The fourth industrial revolution, or Industry 4.0, has brought with it gifts of previously unimaginable ingenuity in the form of a phenomenal selection of new smart tools available to manufacturers. From virtual reality to 3D printing, manufacturing has entered an era of smart tools the world has never seen before. The sky is the limit, and while manufacturing may be up in the ‘cloud’ these days, its operations are fully rooted in reality – albeit augmented reality in some cases.
Before the COVID-19 health crisis, many manufacturers repeatedly reported that the issue of labour shortages was driving the rapid drive toward implementing as much automation and digitalized manufacturing processes. Naturally, precautions such as social distancing, shelter-in-place, and lockdown measures all accelerated the process around the world. But, far from taking away jobs from humans, experts assure us that artificial intelligence is here to free people from repetitive, monotonous, and sometimes dangerous labour to enjoy more fulfilling work. For the manufacturing industry, this has meant technological advancement at an unprecedented pace.
Recent advances have transformed manufacturing methods through the advent of smart tools. Let’s take a look at just a few of the most interesting tools available to fabricators today.
Like construction companies, manufacturers are increasingly employing technology to ensure the health and safety of the environments in which they work, as well as the health and safety of their staff. With their high integration capabilities, Industry 4.0’s smart tools can now inform management when staff members are risking injury to themselves or others through the use of cyber-physical systems (CPS) that collect, share, and examine data in a closed-loop system. This technology can also be applied by manufacturers to observe and manage waste, preventing landfill issues and other pollution hazards.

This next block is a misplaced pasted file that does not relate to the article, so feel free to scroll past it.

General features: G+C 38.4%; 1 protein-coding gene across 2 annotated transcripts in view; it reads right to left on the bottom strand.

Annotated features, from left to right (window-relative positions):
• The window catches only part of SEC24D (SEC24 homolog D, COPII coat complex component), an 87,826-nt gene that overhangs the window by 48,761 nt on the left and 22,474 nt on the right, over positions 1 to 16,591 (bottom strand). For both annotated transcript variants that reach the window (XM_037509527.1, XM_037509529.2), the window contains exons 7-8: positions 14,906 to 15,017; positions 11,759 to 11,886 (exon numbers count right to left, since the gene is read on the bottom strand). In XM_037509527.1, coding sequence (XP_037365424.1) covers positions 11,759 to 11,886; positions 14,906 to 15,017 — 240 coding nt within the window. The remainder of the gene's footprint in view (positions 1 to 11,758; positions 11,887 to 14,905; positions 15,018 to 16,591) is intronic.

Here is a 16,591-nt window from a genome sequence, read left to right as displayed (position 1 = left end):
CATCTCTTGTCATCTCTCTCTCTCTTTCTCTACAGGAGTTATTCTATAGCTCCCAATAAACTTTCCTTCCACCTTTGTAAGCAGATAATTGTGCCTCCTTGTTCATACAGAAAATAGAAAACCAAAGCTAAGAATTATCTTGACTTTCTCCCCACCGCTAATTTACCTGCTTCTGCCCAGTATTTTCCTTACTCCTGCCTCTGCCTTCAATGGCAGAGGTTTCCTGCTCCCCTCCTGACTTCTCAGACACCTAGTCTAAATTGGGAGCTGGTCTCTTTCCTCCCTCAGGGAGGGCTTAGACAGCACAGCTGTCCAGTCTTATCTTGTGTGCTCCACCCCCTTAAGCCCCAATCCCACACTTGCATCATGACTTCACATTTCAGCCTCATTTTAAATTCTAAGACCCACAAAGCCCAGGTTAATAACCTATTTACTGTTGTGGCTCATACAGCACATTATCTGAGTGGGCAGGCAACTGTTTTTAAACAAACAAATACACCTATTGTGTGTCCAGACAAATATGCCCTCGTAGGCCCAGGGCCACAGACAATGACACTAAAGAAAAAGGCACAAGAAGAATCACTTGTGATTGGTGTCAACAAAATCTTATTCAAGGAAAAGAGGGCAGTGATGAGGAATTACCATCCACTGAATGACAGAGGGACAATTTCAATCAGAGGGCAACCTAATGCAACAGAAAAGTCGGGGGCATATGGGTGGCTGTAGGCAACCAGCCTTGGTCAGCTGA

CPS is made possible by complex networks of robotics, sensor, and visual technologies that interact with the physical and mechanized worlds to not only measure and analyze the context but also interpret data to respond to situations intelligently.
Additive manufacturing, referring to three-dimensional (3D) printing, is another manufacturing star. This method most commonly deposits a continuous filament of thermoplastic material in a process known as fused deposition modelling. Three-dimensional printing also can combine liquids or finely ground substances, like thermoplastic polyurethane resins and other hard-wearing, versatile materials, with printing technology in several ways to build fully-functioning parts by layering rather than the traditional milling of three-dimensional forms from metals, known as a reductive process.
While the technology was initially employed for rendering prototypes and replacement elements, it has evolved far beyond that. In a 2014 white paper titled Industry 4.0 Challenges and solutions for the digital transformation and use of exponential technologies, Deloitte quoted Dr. Robert Sekula, head of manufacturing technologies at ABB Corporate Research, as noting that 3D printing may well bring about fabrication times around ten times the current speed, making this a much more relevant technology than perhaps initially thought.